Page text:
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“I’m concerned whether the internet will be hacked, that we will be hacked,” Pat Love said.
She fears that a cyber hack could impact the results of the upcoming general election.
“With Wikileaks and the Russians, and there’s so much going on, much going on as far as the internet goes.”
With only two weeks until Election Day, officials are trying to calm those worries.
“Everybody should feel confident that none of the voting equipment or any of the equipment used to tabulate votes is connected to the internet in any way. None of the voting machines are even networked to each other,” said Trumbull County Board of Elections Director Stephanie Penrose.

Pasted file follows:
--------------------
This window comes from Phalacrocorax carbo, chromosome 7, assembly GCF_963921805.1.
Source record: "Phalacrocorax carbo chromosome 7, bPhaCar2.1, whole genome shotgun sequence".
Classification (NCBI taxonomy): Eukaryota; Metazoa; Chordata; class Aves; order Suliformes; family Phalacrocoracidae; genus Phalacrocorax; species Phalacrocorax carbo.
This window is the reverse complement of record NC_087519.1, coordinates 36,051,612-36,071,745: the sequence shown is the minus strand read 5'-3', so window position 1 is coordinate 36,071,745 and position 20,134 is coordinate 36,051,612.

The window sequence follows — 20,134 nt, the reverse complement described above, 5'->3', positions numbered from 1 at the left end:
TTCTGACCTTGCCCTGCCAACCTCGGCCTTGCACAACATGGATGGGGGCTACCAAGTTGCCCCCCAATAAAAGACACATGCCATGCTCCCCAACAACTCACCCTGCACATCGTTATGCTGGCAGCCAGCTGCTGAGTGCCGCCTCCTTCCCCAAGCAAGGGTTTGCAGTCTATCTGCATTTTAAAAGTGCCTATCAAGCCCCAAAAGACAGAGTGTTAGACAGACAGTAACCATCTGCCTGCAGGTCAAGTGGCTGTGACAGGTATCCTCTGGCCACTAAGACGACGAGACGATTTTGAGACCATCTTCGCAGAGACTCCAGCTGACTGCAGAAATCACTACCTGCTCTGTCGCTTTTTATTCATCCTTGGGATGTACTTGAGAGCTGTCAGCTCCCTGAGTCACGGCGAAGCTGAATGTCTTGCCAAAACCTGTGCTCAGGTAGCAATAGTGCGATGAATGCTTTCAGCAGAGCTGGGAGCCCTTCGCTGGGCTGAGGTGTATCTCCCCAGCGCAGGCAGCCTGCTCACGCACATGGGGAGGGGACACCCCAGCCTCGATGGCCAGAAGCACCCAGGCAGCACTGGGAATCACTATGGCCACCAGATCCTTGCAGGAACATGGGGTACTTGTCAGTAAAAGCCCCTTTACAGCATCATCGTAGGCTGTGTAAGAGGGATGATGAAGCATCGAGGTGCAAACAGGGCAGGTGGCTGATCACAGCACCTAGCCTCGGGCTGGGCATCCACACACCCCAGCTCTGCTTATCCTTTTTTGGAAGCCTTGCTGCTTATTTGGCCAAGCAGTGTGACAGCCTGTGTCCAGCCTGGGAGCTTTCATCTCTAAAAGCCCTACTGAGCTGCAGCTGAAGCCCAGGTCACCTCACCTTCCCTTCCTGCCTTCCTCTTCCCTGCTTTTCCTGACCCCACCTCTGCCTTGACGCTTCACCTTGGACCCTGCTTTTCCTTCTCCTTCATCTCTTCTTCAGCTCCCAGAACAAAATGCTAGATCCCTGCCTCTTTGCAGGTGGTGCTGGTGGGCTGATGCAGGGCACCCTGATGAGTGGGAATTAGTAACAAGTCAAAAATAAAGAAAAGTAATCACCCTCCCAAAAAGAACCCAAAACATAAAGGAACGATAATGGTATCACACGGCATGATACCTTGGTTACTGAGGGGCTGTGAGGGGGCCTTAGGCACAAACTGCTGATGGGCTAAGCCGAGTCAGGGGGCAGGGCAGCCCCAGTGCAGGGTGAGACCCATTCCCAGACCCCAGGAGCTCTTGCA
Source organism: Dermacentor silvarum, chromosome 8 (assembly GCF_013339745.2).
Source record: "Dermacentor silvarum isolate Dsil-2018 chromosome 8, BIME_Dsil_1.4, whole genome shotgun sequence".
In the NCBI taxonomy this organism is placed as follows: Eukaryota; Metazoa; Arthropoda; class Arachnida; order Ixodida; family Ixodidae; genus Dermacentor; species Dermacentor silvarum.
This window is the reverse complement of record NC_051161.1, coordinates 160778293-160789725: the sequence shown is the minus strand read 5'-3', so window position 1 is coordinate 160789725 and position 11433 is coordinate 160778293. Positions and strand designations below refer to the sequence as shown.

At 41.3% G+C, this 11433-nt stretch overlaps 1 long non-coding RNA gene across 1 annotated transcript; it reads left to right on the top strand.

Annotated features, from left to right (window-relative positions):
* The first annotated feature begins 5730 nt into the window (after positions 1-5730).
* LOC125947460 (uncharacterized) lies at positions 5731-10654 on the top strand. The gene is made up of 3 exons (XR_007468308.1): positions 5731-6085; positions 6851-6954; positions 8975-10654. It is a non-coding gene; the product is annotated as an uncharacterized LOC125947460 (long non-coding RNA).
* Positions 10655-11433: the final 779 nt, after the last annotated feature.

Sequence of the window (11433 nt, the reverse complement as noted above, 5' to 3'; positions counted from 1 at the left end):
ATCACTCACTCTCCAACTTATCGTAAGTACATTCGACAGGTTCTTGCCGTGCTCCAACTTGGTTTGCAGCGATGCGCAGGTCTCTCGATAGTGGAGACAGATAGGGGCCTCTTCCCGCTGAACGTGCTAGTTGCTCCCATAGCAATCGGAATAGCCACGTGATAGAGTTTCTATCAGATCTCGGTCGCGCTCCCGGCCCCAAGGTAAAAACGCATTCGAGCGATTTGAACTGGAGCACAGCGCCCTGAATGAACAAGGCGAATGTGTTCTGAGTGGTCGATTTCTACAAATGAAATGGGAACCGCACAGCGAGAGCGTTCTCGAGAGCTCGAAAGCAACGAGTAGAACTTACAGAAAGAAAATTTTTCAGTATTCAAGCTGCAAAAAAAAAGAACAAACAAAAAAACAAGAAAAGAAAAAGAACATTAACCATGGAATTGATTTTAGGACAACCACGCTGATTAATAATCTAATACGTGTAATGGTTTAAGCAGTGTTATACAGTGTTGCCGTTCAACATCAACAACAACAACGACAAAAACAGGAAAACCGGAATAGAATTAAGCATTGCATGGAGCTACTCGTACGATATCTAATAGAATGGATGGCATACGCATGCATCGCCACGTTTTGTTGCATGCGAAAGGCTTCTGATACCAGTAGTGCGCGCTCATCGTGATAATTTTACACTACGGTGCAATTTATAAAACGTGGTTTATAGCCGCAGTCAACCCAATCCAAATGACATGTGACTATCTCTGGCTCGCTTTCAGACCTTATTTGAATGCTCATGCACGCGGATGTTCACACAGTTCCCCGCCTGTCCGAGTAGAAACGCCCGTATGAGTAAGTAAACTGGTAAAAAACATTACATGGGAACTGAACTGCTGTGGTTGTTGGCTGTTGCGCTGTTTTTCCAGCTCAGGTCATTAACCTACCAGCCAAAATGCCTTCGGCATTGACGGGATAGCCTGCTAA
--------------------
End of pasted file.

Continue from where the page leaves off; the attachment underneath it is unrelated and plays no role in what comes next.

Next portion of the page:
She says representatives with the Secretary of State’s Office made the rounds last week, visiting all of Ohio’s 88 counties. They checked to see that the servers responsible for counting the votes aren’t connected to the internet.
“I think with all the rumors and distrust floating around, it was a really good idea to verify that,” Love said.
Penrose says in her 14 years working with the board of elections, this is the first time she’s seen a check like that. She thinks that knowing the tabulation machines aren’t connected to the internet will help calm voters down.